Occupational Classes of Immigrants in East-Germany

Monday, 11 July 2016: 17:00
Location: Elise Richter Saal (Main Building)
Oral Presentation
Oliver WINKLER, Martin-Luther-University Halle-Wittenberg, Germany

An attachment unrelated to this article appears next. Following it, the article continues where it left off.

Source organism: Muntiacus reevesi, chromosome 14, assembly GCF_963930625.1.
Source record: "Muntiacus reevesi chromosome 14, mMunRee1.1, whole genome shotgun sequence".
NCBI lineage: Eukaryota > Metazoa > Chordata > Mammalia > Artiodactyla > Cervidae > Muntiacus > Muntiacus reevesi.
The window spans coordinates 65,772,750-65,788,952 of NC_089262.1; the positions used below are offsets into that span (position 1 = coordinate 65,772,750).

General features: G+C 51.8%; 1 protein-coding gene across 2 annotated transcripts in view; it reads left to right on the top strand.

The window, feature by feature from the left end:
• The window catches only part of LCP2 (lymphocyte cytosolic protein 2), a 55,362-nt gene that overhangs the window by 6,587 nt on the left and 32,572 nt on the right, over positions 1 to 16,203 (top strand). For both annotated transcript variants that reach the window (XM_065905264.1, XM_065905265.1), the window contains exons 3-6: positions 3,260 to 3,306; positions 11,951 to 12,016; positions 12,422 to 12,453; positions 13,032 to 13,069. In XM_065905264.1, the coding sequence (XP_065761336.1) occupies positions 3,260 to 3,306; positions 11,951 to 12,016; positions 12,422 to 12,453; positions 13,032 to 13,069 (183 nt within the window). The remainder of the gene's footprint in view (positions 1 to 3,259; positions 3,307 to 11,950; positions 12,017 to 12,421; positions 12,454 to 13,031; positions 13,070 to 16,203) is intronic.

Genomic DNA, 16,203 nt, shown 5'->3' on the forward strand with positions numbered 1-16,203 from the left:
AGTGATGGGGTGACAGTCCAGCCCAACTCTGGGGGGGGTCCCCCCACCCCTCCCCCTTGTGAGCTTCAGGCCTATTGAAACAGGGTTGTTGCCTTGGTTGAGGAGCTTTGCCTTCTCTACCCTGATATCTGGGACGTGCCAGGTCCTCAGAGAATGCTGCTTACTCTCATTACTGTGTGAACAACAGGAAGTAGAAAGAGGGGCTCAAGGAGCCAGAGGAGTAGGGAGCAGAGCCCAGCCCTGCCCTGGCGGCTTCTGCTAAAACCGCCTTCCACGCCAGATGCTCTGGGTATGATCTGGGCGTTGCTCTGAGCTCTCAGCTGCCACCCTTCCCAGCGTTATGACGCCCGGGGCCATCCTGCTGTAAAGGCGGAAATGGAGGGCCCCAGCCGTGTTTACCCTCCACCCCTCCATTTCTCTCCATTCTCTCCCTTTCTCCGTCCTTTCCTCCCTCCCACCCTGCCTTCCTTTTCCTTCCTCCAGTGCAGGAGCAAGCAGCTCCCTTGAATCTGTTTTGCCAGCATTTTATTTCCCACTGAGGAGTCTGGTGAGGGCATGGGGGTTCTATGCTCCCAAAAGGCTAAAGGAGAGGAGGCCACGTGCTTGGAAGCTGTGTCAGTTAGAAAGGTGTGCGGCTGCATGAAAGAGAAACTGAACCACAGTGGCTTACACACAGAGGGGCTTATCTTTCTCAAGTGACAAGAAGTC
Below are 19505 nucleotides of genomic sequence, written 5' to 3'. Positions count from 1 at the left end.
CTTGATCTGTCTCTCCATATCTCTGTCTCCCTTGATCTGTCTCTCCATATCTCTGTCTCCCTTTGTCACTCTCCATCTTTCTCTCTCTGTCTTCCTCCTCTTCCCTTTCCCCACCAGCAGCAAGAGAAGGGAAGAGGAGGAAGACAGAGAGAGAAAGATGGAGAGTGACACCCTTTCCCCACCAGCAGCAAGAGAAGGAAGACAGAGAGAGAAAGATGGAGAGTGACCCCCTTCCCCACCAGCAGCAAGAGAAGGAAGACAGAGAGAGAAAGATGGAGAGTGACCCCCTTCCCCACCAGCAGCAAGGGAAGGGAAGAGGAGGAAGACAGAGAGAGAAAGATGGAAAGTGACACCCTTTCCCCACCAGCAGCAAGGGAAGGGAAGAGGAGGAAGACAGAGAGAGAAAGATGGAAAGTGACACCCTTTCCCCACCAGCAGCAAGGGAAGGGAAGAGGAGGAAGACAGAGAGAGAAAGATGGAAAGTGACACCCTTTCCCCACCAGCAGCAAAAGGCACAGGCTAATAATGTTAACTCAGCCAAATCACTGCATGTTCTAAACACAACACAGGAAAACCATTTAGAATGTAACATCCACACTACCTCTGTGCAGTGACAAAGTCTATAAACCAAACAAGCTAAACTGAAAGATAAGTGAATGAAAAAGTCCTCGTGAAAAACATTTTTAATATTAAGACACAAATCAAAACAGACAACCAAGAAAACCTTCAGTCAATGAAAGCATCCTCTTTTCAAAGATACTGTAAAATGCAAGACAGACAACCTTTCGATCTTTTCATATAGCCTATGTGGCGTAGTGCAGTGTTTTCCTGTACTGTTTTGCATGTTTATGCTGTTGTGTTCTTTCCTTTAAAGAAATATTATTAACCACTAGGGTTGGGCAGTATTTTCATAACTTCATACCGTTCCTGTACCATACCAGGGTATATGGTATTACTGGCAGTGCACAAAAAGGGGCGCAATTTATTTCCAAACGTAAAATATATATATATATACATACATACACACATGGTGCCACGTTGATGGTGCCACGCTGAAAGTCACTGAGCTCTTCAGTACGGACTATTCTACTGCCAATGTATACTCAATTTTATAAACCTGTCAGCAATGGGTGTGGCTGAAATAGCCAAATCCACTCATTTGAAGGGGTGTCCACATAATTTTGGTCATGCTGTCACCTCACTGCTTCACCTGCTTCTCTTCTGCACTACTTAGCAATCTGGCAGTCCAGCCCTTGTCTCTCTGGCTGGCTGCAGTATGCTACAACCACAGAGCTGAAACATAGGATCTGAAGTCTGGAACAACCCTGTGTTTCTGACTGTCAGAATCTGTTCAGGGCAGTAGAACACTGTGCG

In Germany, it is well-known that there is a strong inequality concerning employment chances and occupational positions between the immigrant first and second generation and the non-immigrant population. Generally, these differences arise from depreciation of human capital due to the immigration process. In the long run and despite the “upgrading” of the German occupational structure, research has shown that immigrants remain in lower occupational classes. As this is true for ‘labor’ immigrants in West-Germany, the situation in East-Germany varies strongly. In the five ‘new’ federal states of the former GDR the immigrant population is differently composed with ethnic groups mainly originating from Poland, the former Soviet Union, Ukraine and Vietnam. Immigration in the GDR was mainly characterized by students or adults coming from socialist ‘sister states’ who received vocational training and qualification as well as contract workers. After reunification, ethnic German repatriates from the former SU and qualified immigrants came to East-Germany. Therefore, we expect less inequality in the occupational classes between immigrants and natives in East-Germany. Using data from the Scientific Use Files of the German Microcensus 1991-2011, results from multinomial regression models indicate similar chances for upper occupational classes between non-immigrants and first generation immigrants from Poland and former SU/Russian Federation even after controlling for qualification levels. Their descendants have even higher chances. However, this is not the case for first generation immigrants from Vietnam who face disadvantages. Furthermore, first generation immigrants from all of the studied ethnic groups are strongly overrepresented in the lower occupational classes compared to the non-immigrants. Over time, Vietnamese immigrants were the only group that managed to reduce their risk for lower occupational positions and to access middle occupational classes. Concerning inequality, we can conclude that occupational class differences in East-Germany are not as severe compared to West-Germany.